The Ministry of Energy and Mineral Development of the Sub-Saharan country is currently seeking advice for its Decentralized Renewables Development Program, which includes an off-grid master plan for the electrification of islands on Lake Victoria and the creation of a pilot program for solar net metering.
Uganda is planning further moves to improve the share of solar and renewables in its energy mix. The country’s Ministry of Energy and Mineral Development, and the government-run Rural Electrification Agency have issued a joint request for Expressions of Interest to seek support for the creation of their Decentralized Renewables Development Program.
The program includes two main actions aimed at bringing solar to Ugandan homes and businesses: the launch of an off-grid master plan for the electrification of islands on Lake Victoria, and the creation of a pilot scheme for solar net metering.
As for net metering, selected consultants will have to identify suitable sites to install net-metering pilot solar PV rooftop systems on public buildings, and to draft regulations, legislation and standards required to scale-up net metering. Bids must be submitted by Nov. 1, 2018.
Uganda’s solar energy development has so far comprised the construction of a 10 MW solar plant built with funding from the EU-Africa Trust Fund’s GET FiT (Global Energy Transfer Feed in Tariff) Solar Facility, off-grid projects, and mini-grids. Furthermore, Power Africa, a U.S. Government-led initiative, announced in February the launch of the Power Africa Uganda Electricity Supply Accelerator, an $11 million activity that will support the Government of Uganda’s electrification goals.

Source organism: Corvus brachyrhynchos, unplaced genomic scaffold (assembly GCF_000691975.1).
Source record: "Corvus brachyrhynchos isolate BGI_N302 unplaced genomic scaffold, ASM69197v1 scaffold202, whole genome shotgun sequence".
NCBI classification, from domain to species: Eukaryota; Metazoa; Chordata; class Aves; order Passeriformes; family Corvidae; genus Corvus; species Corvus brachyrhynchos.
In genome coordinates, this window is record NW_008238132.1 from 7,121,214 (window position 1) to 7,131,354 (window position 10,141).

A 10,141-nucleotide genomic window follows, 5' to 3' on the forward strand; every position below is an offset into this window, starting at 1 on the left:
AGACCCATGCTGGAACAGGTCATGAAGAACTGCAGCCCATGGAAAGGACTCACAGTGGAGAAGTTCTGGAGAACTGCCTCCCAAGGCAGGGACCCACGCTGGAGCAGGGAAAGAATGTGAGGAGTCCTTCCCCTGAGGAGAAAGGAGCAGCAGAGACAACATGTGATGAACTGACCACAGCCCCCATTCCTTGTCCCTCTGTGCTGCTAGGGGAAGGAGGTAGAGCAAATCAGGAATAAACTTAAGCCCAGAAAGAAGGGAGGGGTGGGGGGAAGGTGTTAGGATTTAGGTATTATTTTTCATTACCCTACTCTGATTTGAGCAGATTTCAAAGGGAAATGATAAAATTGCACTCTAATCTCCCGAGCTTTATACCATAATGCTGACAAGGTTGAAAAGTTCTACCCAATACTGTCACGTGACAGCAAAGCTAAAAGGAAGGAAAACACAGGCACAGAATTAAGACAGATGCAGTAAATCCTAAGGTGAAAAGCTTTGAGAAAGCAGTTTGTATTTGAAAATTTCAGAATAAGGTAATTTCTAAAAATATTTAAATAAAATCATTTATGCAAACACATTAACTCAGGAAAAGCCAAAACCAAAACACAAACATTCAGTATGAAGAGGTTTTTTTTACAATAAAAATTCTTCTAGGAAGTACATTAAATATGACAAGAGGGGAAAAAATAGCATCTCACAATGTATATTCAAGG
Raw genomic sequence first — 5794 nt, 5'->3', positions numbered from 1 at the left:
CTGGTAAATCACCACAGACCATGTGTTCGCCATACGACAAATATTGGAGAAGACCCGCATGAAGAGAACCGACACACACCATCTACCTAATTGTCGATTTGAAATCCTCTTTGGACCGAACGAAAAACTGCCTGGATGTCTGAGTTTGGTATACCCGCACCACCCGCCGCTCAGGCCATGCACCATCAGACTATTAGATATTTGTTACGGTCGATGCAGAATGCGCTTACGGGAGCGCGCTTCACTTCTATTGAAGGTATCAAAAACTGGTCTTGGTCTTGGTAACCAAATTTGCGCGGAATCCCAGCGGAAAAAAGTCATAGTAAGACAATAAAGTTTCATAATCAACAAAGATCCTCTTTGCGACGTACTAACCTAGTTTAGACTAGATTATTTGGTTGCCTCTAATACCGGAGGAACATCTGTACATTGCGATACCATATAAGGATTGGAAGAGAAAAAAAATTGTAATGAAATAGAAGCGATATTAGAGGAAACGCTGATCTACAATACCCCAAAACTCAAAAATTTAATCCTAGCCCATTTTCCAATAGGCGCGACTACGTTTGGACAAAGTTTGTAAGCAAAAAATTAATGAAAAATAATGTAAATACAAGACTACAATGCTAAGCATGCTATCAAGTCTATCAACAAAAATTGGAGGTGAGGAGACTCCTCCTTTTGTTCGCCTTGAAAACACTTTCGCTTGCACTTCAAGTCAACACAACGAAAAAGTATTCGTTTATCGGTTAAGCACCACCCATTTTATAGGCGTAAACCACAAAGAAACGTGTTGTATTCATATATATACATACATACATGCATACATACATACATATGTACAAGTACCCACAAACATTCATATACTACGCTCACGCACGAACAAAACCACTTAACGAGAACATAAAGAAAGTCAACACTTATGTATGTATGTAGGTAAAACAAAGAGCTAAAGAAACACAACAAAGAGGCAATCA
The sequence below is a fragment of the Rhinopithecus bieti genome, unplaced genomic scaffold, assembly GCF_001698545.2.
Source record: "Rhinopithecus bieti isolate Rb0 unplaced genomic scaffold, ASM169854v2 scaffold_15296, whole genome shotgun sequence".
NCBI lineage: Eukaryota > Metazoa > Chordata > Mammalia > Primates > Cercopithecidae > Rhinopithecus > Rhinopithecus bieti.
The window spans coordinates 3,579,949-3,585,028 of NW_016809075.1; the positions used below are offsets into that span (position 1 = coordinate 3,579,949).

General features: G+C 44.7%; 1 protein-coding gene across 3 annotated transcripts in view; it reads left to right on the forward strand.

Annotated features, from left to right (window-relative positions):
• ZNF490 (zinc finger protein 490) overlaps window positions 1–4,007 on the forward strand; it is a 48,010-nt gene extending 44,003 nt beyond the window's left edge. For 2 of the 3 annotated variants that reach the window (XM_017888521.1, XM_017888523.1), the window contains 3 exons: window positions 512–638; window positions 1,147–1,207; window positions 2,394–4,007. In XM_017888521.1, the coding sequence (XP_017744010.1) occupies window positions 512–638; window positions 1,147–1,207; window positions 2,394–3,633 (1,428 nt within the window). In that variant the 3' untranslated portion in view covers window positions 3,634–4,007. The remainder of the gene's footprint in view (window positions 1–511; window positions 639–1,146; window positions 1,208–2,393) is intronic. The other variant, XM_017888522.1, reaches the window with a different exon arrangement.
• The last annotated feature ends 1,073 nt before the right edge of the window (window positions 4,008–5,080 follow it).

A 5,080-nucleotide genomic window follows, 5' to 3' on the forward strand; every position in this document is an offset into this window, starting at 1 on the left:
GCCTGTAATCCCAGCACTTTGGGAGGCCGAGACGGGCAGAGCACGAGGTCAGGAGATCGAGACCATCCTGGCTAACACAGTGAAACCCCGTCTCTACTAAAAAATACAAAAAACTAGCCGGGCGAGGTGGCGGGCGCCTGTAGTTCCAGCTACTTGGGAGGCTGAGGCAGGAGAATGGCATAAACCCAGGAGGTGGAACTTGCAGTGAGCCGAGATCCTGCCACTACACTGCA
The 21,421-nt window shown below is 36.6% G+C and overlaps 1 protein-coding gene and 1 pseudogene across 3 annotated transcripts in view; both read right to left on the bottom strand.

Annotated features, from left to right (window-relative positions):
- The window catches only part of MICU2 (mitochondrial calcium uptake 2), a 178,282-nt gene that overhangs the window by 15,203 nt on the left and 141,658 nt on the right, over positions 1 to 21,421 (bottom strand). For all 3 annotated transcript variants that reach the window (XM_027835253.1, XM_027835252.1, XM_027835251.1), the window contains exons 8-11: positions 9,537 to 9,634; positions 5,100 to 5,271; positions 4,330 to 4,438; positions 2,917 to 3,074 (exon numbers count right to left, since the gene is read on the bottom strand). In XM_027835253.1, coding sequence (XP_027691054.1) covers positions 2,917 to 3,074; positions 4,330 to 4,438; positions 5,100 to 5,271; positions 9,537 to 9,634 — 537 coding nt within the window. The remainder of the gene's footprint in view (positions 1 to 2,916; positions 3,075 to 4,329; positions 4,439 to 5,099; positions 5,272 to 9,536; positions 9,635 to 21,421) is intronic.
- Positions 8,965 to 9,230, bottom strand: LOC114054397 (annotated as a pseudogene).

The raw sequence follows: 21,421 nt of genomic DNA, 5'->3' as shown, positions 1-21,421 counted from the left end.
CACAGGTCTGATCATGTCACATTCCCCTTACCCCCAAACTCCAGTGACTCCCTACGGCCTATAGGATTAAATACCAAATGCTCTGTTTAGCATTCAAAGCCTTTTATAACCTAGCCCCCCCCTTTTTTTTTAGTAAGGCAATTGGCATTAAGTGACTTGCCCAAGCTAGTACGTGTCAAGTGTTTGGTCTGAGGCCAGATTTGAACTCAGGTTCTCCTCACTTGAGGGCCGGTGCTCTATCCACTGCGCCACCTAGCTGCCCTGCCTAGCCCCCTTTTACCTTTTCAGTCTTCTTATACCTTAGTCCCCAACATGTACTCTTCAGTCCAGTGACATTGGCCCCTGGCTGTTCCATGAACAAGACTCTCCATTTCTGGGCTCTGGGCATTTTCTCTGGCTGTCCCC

The Sub-Saharan country, according to a report recently published in the International Journal of Scientific and Research Publications, has very strong potential for solar, with 5-6 kWh M² radiation, 7 hours per day on flat surfaces. Only 22% of its population, however, currently has access to electricity. The government is currently seeking to raise power generation capacity to 1,500 MW by 2020, from the current 947 MW. Of this capacity, 645 MW comes from hydropower and 101.5 MW from thermal power plants, with the remaining capacity coming from the Power Africa initiative.
The report also reveals that the Rural Electrification Agency (REA) estimates that so far over 30,000 solar PV systems have already been installed to in rural areas in the country.
Source PV Magazine